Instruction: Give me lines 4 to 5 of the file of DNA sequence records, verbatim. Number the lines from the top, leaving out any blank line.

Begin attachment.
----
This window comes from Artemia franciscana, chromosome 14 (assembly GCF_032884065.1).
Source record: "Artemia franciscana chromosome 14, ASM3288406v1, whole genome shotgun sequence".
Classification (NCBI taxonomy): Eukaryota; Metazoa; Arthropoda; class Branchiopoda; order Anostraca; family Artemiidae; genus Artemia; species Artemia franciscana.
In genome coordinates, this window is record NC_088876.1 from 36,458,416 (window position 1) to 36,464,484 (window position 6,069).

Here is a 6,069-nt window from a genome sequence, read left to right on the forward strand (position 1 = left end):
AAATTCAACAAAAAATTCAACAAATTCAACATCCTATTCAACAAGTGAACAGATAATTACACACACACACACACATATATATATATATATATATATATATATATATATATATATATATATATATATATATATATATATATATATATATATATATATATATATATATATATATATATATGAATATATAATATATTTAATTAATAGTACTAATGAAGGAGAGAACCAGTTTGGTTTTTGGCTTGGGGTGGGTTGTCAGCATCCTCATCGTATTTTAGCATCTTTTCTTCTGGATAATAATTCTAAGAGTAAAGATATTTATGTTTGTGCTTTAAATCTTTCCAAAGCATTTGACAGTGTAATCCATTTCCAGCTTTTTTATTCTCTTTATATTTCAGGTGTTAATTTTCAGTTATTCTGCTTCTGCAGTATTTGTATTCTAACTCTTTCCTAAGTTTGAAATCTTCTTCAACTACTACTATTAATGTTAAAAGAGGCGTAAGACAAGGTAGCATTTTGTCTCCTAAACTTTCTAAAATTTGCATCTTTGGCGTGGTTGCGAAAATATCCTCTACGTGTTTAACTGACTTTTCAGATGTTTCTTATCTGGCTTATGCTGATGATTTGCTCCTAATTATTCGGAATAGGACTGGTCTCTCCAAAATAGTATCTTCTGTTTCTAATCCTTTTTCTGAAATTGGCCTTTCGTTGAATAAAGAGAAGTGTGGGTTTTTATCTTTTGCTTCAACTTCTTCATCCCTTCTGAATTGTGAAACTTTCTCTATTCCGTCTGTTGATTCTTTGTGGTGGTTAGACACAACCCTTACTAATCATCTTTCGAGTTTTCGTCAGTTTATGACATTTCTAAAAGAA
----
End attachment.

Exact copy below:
In genome coordinates, this window is record NC_088876.1 from 36,458,416 (window position 1) to 36,464,484 (window position 6,069).

Here is a 6,069-nt window from a genome sequence, read left to right on the forward strand (position 1 = left end):